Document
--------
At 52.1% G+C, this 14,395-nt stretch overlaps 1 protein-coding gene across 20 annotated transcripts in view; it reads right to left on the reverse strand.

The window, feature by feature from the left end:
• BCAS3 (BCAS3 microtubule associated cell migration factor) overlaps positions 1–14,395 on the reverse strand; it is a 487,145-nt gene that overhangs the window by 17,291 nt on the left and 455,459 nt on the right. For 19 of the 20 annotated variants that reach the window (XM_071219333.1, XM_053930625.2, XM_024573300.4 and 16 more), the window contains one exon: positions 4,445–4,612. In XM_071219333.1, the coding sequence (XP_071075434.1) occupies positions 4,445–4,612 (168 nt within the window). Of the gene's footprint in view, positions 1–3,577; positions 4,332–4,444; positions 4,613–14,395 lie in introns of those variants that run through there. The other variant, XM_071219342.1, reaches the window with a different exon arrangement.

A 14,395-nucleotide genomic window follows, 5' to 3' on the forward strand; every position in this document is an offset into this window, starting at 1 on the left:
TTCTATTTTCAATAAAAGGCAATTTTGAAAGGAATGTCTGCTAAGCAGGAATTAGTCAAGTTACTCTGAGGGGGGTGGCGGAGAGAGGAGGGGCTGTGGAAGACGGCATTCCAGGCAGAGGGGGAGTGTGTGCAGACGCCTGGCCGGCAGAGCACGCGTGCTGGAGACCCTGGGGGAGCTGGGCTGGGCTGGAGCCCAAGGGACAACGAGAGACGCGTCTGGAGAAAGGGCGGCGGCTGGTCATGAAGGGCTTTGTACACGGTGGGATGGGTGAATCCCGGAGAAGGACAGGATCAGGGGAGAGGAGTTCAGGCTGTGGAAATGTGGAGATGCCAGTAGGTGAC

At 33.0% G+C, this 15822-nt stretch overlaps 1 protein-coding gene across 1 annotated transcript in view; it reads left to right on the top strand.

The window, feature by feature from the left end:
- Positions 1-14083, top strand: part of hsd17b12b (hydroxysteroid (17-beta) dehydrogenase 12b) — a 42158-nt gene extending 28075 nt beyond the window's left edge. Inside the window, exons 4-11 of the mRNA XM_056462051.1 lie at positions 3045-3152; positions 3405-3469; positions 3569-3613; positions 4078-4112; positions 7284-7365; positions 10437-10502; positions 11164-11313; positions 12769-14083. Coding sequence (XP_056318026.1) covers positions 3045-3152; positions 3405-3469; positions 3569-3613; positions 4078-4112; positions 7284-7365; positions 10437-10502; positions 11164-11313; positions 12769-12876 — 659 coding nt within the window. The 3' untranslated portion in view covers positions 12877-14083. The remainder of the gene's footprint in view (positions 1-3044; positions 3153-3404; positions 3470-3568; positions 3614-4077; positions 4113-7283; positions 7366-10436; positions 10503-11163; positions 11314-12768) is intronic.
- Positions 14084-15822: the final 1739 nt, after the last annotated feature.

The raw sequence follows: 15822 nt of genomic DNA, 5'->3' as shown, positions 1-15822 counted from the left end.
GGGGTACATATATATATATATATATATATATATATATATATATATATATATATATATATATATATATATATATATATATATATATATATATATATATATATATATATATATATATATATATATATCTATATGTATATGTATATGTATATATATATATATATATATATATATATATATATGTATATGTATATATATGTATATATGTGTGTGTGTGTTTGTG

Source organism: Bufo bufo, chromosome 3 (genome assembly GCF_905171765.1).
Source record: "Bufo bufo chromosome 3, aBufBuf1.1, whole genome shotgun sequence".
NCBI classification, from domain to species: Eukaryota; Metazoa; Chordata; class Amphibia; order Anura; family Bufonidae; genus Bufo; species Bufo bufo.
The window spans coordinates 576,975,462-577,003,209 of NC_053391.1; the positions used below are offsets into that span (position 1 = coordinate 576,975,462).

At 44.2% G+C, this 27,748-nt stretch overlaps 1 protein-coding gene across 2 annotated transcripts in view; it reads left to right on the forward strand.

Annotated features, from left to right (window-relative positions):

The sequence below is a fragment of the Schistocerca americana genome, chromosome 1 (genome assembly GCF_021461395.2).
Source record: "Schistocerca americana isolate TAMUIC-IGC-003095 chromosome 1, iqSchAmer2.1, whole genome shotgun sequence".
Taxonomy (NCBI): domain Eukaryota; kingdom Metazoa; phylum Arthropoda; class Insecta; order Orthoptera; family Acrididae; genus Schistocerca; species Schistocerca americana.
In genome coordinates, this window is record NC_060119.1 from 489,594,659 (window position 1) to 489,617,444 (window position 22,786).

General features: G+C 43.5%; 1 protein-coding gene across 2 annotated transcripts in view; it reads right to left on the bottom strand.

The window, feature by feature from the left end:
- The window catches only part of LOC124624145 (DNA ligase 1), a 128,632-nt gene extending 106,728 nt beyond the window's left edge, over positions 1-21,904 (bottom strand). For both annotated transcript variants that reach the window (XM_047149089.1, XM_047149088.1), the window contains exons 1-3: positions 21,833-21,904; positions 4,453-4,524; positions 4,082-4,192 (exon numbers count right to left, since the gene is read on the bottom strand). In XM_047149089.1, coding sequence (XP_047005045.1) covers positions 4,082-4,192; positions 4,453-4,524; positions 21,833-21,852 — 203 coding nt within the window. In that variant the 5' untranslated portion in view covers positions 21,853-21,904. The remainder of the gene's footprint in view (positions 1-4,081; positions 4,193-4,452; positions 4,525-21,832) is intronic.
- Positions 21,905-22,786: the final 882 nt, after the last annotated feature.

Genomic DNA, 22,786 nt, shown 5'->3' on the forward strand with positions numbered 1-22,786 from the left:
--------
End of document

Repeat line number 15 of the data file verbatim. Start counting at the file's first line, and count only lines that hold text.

The window spans coordinates 576,975,462-577,003,209 of NC_053391.1; the positions used below are offsets into that span (position 1 = coordinate 576,975,462).